New Non-Discrimination Notice Requirements Go Into Effect October 17, 2016
In May of this year, the Office for Civil Rights (OCR) of the Department of Health and Human Services (HHS) finalized its rulemaking implementing certain non-discrimination requirements under Section 1557 of the Affordable Care Act. The rulemaking applies to “covered entities,” which includes any entity that receives federal financial assistance from HHS (e.g., Medicaid, most Medicare, Meaningful Use, etc.) or is covered under Title II of the Americans with Disabilities Act as a program, service or regulatory activity relating to the provision of health care or social services.
As part of this rulemaking, covered entities are required to post certain notices regarding non-discrimination practices by October 17, 2016. Notices must be posted in a “conspicuously-visible font”:
(1) in conspicuous locations in which it interacts with the public;
(2) in a conspicuous location on its website accessible from the home page; and
(3) in “large-sized” “significant” publications and “significant” communications, targeted to beneficiaries, enrollees, applicants or members of the public.
Whether a communication is “significant” (and thus requires a discrimination notice) is not defined with particularly; rather, OCR provides several examples of such communications:
- “[S]ignificant publications and significant communications” “may include patient handbooks, outreach publications or written notices pertaining to rights or benefits or requiring a response from an individual.”
- Consent forms; complaint forms; notice of eligibility criteria; notice of rights; notice of denial of benefits or services; notice of loss of benefits or services; notice of decreases in benefits or services; and applications to participate in the covered entity’s program, activity or to receive the covered entity’s benefits or services, are examples of “vital documents,” provided in the HHS limited English proficiency guidance and are a subset of “significant communications and significant publications.”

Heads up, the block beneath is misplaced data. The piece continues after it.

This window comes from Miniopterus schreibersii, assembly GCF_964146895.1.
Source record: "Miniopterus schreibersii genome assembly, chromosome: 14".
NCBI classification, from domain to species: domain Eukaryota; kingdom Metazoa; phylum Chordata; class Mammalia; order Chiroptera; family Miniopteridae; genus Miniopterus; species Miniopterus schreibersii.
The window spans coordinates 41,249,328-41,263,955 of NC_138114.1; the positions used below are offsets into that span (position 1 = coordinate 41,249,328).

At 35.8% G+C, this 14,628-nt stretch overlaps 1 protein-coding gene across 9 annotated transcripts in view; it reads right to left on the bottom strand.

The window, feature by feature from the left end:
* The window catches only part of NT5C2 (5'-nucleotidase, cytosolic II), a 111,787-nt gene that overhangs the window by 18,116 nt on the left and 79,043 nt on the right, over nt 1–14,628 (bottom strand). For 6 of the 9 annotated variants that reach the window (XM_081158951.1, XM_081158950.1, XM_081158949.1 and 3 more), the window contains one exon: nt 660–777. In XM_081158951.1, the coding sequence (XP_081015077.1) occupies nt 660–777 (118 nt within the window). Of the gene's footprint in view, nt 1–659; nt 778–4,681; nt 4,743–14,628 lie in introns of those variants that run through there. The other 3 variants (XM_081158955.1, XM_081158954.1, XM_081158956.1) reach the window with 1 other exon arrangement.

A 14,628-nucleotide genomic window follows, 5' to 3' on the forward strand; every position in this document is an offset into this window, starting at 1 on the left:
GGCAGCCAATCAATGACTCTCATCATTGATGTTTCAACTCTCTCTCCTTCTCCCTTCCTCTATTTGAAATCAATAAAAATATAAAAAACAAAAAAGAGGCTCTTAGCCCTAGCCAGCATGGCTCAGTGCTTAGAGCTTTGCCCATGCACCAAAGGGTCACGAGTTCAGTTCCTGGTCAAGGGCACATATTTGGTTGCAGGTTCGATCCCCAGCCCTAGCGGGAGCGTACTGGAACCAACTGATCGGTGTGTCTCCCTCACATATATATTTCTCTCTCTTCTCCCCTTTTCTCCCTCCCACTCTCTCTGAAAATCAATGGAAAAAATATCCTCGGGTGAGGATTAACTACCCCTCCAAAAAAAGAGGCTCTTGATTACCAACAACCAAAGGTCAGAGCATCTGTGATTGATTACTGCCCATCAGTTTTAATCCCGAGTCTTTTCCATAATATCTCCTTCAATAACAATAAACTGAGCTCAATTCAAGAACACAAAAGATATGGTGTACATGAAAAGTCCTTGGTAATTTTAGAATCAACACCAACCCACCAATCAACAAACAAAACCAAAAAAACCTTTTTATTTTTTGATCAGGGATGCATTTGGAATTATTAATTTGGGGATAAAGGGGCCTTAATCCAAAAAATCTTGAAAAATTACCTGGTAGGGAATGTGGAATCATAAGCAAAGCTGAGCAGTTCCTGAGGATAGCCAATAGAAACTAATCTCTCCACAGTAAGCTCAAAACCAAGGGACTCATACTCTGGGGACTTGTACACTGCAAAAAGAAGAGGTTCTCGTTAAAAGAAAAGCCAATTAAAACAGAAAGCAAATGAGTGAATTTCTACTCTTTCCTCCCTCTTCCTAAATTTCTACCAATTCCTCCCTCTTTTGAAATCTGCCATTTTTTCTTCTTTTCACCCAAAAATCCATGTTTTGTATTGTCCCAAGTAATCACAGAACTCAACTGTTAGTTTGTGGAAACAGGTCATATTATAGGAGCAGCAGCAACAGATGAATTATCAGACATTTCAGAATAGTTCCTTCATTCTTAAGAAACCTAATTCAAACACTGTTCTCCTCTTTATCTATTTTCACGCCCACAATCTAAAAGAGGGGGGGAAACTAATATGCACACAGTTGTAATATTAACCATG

- “the scope of ‘significant publications and significant communications’” includes “not only documents meant for the public but also individual letters or notices to an individual, such as a letter to a consumer notifying the individual of a change in benefits.”
Because OCR recognizes that the full discrimination notice cannot feasibly be included with some small communications, a covered entity is only required to include a discrimination “statement” with significant communications, which are “small-sized, such as postcards and tri-fold brochures” in “conspicuously-visible font,” stating only that it does not discriminate on the basis of race, color, national origin, sex, age or disability.
Lastly, a covered entity is required to post “taglines” in at least the top 15 languages spoken by limited-English proficiency individuals in the relevant states in which it operates, in “conspicuously-visible font”: (1) in conspicuous locations in which it interacts with the public; (2) in a conspicuous location on its website accessible from the home page; and (3) in large-sized significant publications. Taglines are “short statements written in non-English languages that indicate the availability of language assistance services free of charge.” The actual taglines must be translated into each appropriate non-English language in its native script. For publications in small-sized significant communications, a covered entity must include taglines translated into the top two languages spoken by limited-English proficiency individuals in which the covered entity operates.
To assist covered entities in satisfying these new requirements, OCR has translated the taglines into a number of different languages on its website (http://www.hhs.gov/civil-rights/for-individuals/section-1557/translated-resources/). OCR has also made available a table listing the 15 most common languages for each state, available at http://www.hhs.gov/sites/default/files/resources-for-covered-entities-top-15-languages-list.pdf.
As the deadline approaches, healthcare entities covered by the final rule should review existing processes to ensure the required changes are implemented. For assistance with this implementation process or questions regarding the applicability of the requirements, contact your Lathrop Gage attorney or the healthcare attorneys listed above.